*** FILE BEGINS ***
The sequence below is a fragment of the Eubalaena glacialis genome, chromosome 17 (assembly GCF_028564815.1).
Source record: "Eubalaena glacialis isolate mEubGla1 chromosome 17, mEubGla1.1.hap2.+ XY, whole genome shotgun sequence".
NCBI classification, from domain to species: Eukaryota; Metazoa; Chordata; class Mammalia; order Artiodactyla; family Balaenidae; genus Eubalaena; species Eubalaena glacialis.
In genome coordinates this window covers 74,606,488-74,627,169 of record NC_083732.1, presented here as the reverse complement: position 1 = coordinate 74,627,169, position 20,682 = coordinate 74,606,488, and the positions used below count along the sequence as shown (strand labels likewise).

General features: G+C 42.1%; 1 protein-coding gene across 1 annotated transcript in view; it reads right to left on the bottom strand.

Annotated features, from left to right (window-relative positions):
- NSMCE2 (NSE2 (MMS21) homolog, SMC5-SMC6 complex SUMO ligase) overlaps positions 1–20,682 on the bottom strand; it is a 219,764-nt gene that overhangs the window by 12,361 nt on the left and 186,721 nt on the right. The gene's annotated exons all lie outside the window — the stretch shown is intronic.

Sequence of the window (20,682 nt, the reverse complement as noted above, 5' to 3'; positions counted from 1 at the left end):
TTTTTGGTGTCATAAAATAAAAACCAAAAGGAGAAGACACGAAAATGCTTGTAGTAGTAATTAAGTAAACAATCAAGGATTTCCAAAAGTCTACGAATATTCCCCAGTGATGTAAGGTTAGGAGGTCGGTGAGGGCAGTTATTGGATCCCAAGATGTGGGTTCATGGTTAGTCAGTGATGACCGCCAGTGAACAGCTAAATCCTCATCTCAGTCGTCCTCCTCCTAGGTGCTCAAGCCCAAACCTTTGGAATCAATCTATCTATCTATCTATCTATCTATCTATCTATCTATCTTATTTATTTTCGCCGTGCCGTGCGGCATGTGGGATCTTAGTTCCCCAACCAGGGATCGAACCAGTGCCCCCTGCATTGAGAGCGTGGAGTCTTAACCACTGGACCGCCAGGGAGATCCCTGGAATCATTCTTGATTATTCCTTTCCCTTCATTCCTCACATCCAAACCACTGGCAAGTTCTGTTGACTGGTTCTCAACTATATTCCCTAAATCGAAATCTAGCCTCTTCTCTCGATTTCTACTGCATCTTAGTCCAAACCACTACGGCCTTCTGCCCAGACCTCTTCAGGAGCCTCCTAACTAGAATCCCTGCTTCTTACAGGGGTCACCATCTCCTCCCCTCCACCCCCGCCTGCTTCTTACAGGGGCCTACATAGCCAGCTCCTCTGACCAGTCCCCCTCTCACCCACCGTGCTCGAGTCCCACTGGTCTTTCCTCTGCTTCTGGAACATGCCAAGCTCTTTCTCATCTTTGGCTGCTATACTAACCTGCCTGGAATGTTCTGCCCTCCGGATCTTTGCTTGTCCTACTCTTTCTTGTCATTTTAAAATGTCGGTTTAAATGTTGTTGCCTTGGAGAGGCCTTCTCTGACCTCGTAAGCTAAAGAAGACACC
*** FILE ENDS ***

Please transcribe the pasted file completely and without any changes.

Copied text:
The sequence below is a fragment of the Eubalaena glacialis genome, chromosome 17 (assembly GCF_028564815.1).
Source record: "Eubalaena glacialis isolate mEubGla1 chromosome 17, mEubGla1.1.hap2.+ XY, whole genome shotgun sequence".
NCBI classification, from domain to species: Eukaryota; Metazoa; Chordata; class Mammalia; order Artiodactyla; family Balaenidae; genus Eubalaena; species Eubalaena glacialis.
In genome coordinates this window covers 74,606,488-74,627,169 of record NC_083732.1, presented here as the reverse complement: position 1 = coordinate 74,627,169, position 20,682 = coordinate 74,606,488, and the positions used below count along the sequence as shown (strand labels likewise).

General features: G+C 42.1%; 1 protein-coding gene across 1 annotated transcript in view; it reads right to left on the bottom strand.

Annotated features, from left to right (window-relative positions):
- NSMCE2 (NSE2 (MMS21) homolog, SMC5-SMC6 complex SUMO ligase) overlaps positions 1–20,682 on the bottom strand; it is a 219,764-nt gene that overhangs the window by 12,361 nt on the left and 186,721 nt on the right. The gene's annotated exons all lie outside the window — the stretch shown is intronic.

Sequence of the window (20,682 nt, the reverse complement as noted above, 5' to 3'; positions counted from 1 at the left end):
TTTTTGGTGTCATAAAATAAAAACCAAAAGGAGAAGACACGAAAATGCTTGTAGTAGTAATTAAGTAAACAATCAAGGATTTCCAAAAGTCTACGAATATTCCCCAGTGATGTAAGGTTAGGAGGTCGGTGAGGGCAGTTATTGGATCCCAAGATGTGGGTTCATGGTTAGTCAGTGATGACCGCCAGTGAACAGCTAAATCCTCATCTCAGTCGTCCTCCTCCTAGGTGCTCAAGCCCAAACCTTTGGAATCAATCTATCTATCTATCTATCTATCTATCTATCTATCTATCTTATTTATTTTCGCCGTGCCGTGCGGCATGTGGGATCTTAGTTCCCCAACCAGGGATCGAACCAGTGCCCCCTGCATTGAGAGCGTGGAGTCTTAACCACTGGACCGCCAGGGAGATCCCTGGAATCATTCTTGATTATTCCTTTCCCTTCATTCCTCACATCCAAACCACTGGCAAGTTCTGTTGACTGGTTCTCAACTATATTCCCTAAATCGAAATCTAGCCTCTTCTCTCGATTTCTACTGCATCTTAGTCCAAACCACTACGGCCTTCTGCCCAGACCTCTTCAGGAGCCTCCTAACTAGAATCCCTGCTTCTTACAGGGGTCACCATCTCCTCCCCTCCACCCCCGCCTGCTTCTTACAGGGGCCTACATAGCCAGCTCCTCTGACCAGTCCCCCTCTCACCCACCGTGCTCGAGTCCCACTGGTCTTTCCTCTGCTTCTGGAACATGCCAAGCTCTTTCTCATCTTTGGCTGCTATACTAACCTGCCTGGAATGTTCTGCCCTCCGGATCTTTGCTTGTCCTACTCTTTCTTGTCATTTTAAAATGTCGGTTTAAATGTTGTTGCCTTGGAGAGGCCTTCTCTGACCTCGTAAGCTAAAGAAGACACC